Data collectors were Nurses working at the surgical ward who were trained for one day. Close supervision will be taken by the principal investigator during data collection.
Data will be collected by the principal investigator and trained collectors by record reviewing methods using pencils and structured questionnaires.
After the data collected, it will be cleared and analyzed, by the principal investigator and will be presented using graphs and tables.
As this study involves review of records, permission letter from students’ research program will be forwarded to the record office of the hospital. The patients’ records were kept confidential as their names weren’t depilated in the questionnaire or in the final report.
Poor recording keeping, missed cards and illegible handwriting were some of our limitations.
During the two years of study a total of 342 emergency abdominal emergencies. There were 128 patients presenting at Atat Hospital with acute appendicitis. Out of these, the records of 114 (89.06%) patients were retrieved for analysis remaining cards couldn’t be traced. 8 (7.01%) Of patients had appendicular masses and were managed conservatively, while 106 (92.6%) had emergency surgery for acute appendicitis. The males constituted 108 (94.7%) of cases. There were 6 (5.26%) females, making male to female sex ratio of (18:1). The patients’ ages ranged between 11 and 50 with a mean, median and mode ages of 25.6, 30 and 18 years respectively. The majority of cases (94.7%) were aged between 13-30yrs. None of the the women were pregnant at the time of presentation (Table 1). In 90(78.9%) of cases, the time interval between onset of symptoms and presentation to the hospital was 1 to 3days. Only 24 (21%) presented in the first 24 hours of onset of symptoms. As shown in (Figures 1 & 2), shifting abdominal pain and nausea were the commonest symptoms. Diarrhea was recorded in11 patents. RLQ tenderness in 105 patients and rebound tenderness in 100 patients were the most frequent signs. Rectal digital examination was done in 24 (21%) of patients. Results of WBC count was analyzed in 100 cases, out of which (46.5%) had a count of between 4000/mm3 -11000/mm3 and (53.5%) had a count of >11000/mm3. Ultrasound examination was performed in 5 patients that were presented with abdominal mass, showing appendicular mass. Out of the 114 clinically diagnosed cases of acute appendicitis (92.9%) were operated on and 8 were found to have mass at RUQ on examination. The latter were managed conservatively and discharged with improvement and advised to come back for interval appendectomy. Approach to the appendix was through transverse incision at mc Burney’s point and midline incisions were used. Midline incisions were utilized mostly in female patients and those presenting with peritonitis. Intra operative findings were shown in (Figure 3) below. Accordingly, perforation rates were 3(2.8%), and 5 patients were found to have abscess intra operatively. In the later the abscess was drained, and the appendix was concomitantly removed. There was no report of removal of normal appendix after operation for presumed appendicitis. Seven patients had post-operative complications, and all were cases of wound infection. There was no death.
Table 1: Age group distribution of cases of appendicitis at Atat Hospital from meskerem 2010 to Pagume.
There are very few studies done on the general pattern of acute abdomen in Ethiopia and few studies on specific cases of acute abdomen. Acute appendicitis is a clinical condition which needs surgical treatment as soon as possible, if ignored it may get complicated and increase morbidity and mortality. The male preponderance and the commonest age of presentation (13-40 years) are in agreement with other studies in Ethiopia and some African countries [4,8,9] and . The clinical presentation of abdominal pain in all patients with a shifting pain of 114 cases and associated vomiting is 89 patients. In addition, localized tenderness in 105 with rebound tenderness in 100 patients at the right lower quadrant was found on examination and is similar to studies by other investigators [7,9]. Diarrhea was found in 11 patients. This is also in agreement with low incidence of diarrhea (10.0%), reported by Ahmed . Rectal digital examination was done in 24 (21%) of patient. This compared to other studies has a wide variation this indicates that most physicians might be reluctant to do digital rectal examination in patients with suspected acute appendicitis. Analysis of the WBC in relation to diagnosis of acute appendicitis as in most studies end up with controversial results . It was found that 53.5% of patients had WBC count above 11,000/mm3, which is above normal. A high count is supportive to clinical diagnosis but a normal count (4000-1100/mm3) cannot rule out appendicitis since the rest 46.5% of cases with proven appendicitis found to lie in the latter group. Transverse and vertical incision at MC-Burney’s point was utilized in (87.9%) of the patients, which is higher in our study compared with 78.0% found by Ahmed . This may be due to cosmetic effect perceived by mid line incision and due to relatively shorter duration of presentation which reduces the chance of complication. A perforation rate of 3 in this study correlates well with other studies done in adult age groups reported by Ahmed . In this study there was no report of normal appendix intra-operatively, which contradicts studies done somewhere else [10-12]. This could be either too specific diagnostic and admission criteria of appendicitis which result in false negative diagnosis or too sensitive diagnostic criteria in other countries.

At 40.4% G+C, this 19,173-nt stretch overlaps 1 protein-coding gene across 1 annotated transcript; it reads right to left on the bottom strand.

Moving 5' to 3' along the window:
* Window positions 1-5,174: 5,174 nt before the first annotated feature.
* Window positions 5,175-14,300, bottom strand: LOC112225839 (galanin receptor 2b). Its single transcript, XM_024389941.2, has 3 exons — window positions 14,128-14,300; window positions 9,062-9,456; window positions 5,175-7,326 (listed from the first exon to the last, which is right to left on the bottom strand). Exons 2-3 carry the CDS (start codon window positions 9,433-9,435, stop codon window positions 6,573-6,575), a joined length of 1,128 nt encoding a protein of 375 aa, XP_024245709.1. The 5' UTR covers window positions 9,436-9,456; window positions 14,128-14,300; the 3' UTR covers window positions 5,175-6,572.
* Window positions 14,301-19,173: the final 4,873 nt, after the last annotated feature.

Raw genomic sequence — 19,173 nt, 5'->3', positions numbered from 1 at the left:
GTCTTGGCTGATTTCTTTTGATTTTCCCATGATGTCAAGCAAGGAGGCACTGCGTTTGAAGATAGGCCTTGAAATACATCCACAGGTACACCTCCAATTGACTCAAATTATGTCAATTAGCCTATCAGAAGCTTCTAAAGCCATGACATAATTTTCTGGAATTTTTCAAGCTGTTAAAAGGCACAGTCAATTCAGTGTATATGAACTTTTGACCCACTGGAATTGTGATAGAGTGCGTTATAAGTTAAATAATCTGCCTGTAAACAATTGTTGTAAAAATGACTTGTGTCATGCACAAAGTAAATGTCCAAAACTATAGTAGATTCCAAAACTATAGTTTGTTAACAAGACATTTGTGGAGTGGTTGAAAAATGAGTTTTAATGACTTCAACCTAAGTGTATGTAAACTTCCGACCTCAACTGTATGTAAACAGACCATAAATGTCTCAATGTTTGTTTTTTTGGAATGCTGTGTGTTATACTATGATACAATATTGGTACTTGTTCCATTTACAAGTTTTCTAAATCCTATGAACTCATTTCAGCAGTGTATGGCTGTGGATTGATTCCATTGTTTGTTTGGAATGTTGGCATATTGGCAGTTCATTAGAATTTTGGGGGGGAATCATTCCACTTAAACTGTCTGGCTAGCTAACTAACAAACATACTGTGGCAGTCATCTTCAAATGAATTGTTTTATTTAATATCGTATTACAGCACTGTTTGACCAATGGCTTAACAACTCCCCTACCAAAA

There Were No Pregnant Women Diagnosed with Acute Appendicitis
There was no postoperative death which is low when compared to other studies in this country [3,4,13]. This could be as a result of better awareness and early treatment seeking behavior of the people and most of all the high index of suspicion. And also, the absence of pediatric age group in this study [14-21].
Acute appendicitis is the most common cause among all emergency acute abdominal operations performed in Atat hospital. Males outnumber females which mirrors the incidence of appendicitis more in males. Most of the patients presented early to the hospital which reflects the lesser frequency of complications. Early diagnosis, adequate preoperative resuscitation and proper post-operative care help to reduce morbidity and mortality.
Accurate and complete record keeping must be enforced by the department and the hospital. Any physician should be concerned about the patient’s record and document the accurate history, physical finding and intra op finding clearly. Efficient information, Education and communication strategy needs to be designed to increase the knowledge of the community about appendicitis. Further studies should be made concerning appendicitis during pregnancy.